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I was watching a video from Abroad In Japan channel where Chris Broad, the creator of that channel talks about a TV show in which "experts" discussed about the reasons why number of cases of covid-19 were low in Japan and this has something to do with the Japanese language itself. A demonstration was done in which a test subject was made to stand in front of a tissue paper and made to say one sentence both in Japanese as well as in English language. The sentence was Kore wa pen desu which translates to "This is a pen".

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When the test subject said the sentence in Japanese, the tissue paper barely moved indicating that while speaking in Japanese, there is less exhalation of air and less chance of spitting and thus less likely to transmit the virus. However, When the sentence was spoken in English, the tissue paper moved like crazy:

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The "experts" in that TV show were shocked by the result and declared that Japanese language is the reason for less cases in Japan. Chris joked and humored about this experiment and declared this as utter nonsense.

But, I became skeptical about the conclusion. Can languages play a role in spreading coronovirus? Can you say a language is "cleaner" than the other in terms of how less it likely spread the virus? Are there any research papers/studies done which shows if a language can relate to number of cases in a particular country?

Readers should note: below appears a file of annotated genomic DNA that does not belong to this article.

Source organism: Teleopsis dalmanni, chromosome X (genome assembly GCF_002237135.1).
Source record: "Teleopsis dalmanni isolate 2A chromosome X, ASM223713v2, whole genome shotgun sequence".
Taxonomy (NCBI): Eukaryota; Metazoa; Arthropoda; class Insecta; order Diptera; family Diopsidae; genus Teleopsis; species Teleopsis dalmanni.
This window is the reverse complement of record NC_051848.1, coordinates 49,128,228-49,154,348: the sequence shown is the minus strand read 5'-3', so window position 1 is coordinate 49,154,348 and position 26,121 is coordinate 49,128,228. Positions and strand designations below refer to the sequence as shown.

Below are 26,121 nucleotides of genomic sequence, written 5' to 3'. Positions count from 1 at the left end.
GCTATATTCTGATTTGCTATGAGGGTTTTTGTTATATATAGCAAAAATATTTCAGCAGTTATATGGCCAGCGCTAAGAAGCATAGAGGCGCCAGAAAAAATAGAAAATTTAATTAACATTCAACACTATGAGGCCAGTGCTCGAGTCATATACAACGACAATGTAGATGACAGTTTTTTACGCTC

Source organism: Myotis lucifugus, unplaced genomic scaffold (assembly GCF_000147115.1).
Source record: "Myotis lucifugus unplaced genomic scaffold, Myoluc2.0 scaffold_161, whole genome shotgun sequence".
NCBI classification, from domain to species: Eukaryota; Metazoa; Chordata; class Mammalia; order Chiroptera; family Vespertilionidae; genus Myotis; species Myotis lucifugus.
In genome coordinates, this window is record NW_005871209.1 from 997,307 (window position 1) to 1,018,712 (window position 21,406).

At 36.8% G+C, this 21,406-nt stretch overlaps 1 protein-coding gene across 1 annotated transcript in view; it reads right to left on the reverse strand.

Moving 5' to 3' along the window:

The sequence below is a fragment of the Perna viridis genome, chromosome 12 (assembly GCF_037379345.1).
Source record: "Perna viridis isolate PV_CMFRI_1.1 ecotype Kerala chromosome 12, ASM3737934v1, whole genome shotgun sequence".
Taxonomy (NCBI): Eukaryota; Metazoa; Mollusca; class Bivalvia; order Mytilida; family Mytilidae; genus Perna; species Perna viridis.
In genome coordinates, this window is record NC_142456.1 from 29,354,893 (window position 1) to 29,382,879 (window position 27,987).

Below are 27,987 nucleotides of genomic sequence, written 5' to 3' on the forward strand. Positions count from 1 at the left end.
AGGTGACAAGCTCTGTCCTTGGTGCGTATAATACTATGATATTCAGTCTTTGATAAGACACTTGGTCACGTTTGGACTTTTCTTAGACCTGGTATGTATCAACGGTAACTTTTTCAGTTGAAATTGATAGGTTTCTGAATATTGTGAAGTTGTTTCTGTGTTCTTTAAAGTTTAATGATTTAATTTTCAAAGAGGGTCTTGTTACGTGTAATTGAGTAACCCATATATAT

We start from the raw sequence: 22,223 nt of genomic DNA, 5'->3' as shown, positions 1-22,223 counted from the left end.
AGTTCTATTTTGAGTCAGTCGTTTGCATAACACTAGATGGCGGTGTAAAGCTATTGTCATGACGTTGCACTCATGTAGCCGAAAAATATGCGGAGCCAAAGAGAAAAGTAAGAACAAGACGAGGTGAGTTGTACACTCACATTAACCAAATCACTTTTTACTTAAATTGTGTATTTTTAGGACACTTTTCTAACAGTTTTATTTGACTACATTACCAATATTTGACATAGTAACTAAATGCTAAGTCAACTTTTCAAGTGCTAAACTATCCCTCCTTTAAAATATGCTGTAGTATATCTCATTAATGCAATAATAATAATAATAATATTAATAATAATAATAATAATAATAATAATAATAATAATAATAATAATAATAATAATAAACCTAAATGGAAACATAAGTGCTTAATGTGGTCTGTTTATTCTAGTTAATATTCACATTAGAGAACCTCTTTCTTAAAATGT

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    The "puffiness" of plosive consonants like /p/ is called aspiration. It is true that English plosives are more aspirated than corresponding Japanese consonants. However, Spanish and Italian plosives are virtually unaspirated and shoud be even "cleaner" than Japanese. The spread of Covid-19 in Spanish-speaking countries and Italy suggests that the effect of aspiration in consonant articulation must be very small (if it is there in the first place).
    – Schmuddi
    May 6 at 11:59
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    There is also persuasive evidence that participating in group singing (choir, etc) can be conducive to spreading COVID. Perhaps the 'volume' of the language as used in a culture (loud/soft) should be considered along with the other factors.
    – BobT
    May 6 at 14:53
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    The technical term is "speaking moistly" (no it isn't).
    – Schwern
    May 6 at 19:33

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